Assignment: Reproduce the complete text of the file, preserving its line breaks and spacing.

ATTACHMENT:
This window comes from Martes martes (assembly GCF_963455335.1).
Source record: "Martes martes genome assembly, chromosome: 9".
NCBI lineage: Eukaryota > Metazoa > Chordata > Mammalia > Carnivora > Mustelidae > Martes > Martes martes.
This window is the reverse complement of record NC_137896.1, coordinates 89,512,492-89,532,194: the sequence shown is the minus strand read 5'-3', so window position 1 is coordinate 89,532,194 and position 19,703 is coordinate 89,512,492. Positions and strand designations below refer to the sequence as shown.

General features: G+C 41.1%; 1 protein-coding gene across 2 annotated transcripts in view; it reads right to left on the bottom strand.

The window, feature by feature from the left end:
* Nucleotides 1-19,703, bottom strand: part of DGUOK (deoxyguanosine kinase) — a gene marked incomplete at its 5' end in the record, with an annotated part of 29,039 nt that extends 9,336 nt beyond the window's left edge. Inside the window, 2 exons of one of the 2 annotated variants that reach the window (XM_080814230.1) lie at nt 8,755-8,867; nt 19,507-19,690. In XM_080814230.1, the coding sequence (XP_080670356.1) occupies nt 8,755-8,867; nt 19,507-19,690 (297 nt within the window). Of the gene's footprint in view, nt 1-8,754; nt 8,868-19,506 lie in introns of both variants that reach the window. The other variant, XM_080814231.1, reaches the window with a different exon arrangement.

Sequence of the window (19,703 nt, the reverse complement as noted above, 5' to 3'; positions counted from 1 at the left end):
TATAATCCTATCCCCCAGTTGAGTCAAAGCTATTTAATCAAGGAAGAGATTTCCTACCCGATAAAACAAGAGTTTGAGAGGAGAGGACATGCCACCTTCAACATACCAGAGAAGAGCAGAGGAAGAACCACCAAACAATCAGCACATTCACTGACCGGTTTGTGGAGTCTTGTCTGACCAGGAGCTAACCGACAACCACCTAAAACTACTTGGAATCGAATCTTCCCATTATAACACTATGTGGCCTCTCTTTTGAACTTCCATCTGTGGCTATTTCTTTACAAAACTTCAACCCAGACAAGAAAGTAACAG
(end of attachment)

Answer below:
This window comes from Martes martes (assembly GCF_963455335.1).
Source record: "Martes martes genome assembly, chromosome: 9".
NCBI lineage: Eukaryota > Metazoa > Chordata > Mammalia > Carnivora > Mustelidae > Martes > Martes martes.
This window is the reverse complement of record NC_137896.1, coordinates 89,512,492-89,532,194: the sequence shown is the minus strand read 5'-3', so window position 1 is coordinate 89,532,194 and position 19,703 is coordinate 89,512,492. Positions and strand designations below refer to the sequence as shown.

General features: G+C 41.1%; 1 protein-coding gene across 2 annotated transcripts in view; it reads right to left on the bottom strand.

The window, feature by feature from the left end:
* Nucleotides 1-19,703, bottom strand: part of DGUOK (deoxyguanosine kinase) — a gene marked incomplete at its 5' end in the record, with an annotated part of 29,039 nt that extends 9,336 nt beyond the window's left edge. Inside the window, 2 exons of one of the 2 annotated variants that reach the window (XM_080814230.1) lie at nt 8,755-8,867; nt 19,507-19,690. In XM_080814230.1, the coding sequence (XP_080670356.1) occupies nt 8,755-8,867; nt 19,507-19,690 (297 nt within the window). Of the gene's footprint in view, nt 1-8,754; nt 8,868-19,506 lie in introns of both variants that reach the window. The other variant, XM_080814231.1, reaches the window with a different exon arrangement.

Sequence of the window (19,703 nt, the reverse complement as noted above, 5' to 3'; positions counted from 1 at the left end):
TATAATCCTATCCCCCAGTTGAGTCAAAGCTATTTAATCAAGGAAGAGATTTCCTACCCGATAAAACAAGAGTTTGAGAGGAGAGGACATGCCACCTTCAACATACCAGAGAAGAGCAGAGGAAGAACCACCAAACAATCAGCACATTCACTGACCGGTTTGTGGAGTCTTGTCTGACCAGGAGCTAACCGACAACCACCTAAAACTACTTGGAATCGAATCTTCCCATTATAACACTATGTGGCCTCTCTTTTGAACTTCCATCTGTGGCTATTTCTTTACAAAACTTCAACCCAGACAAGAAAGTAACAG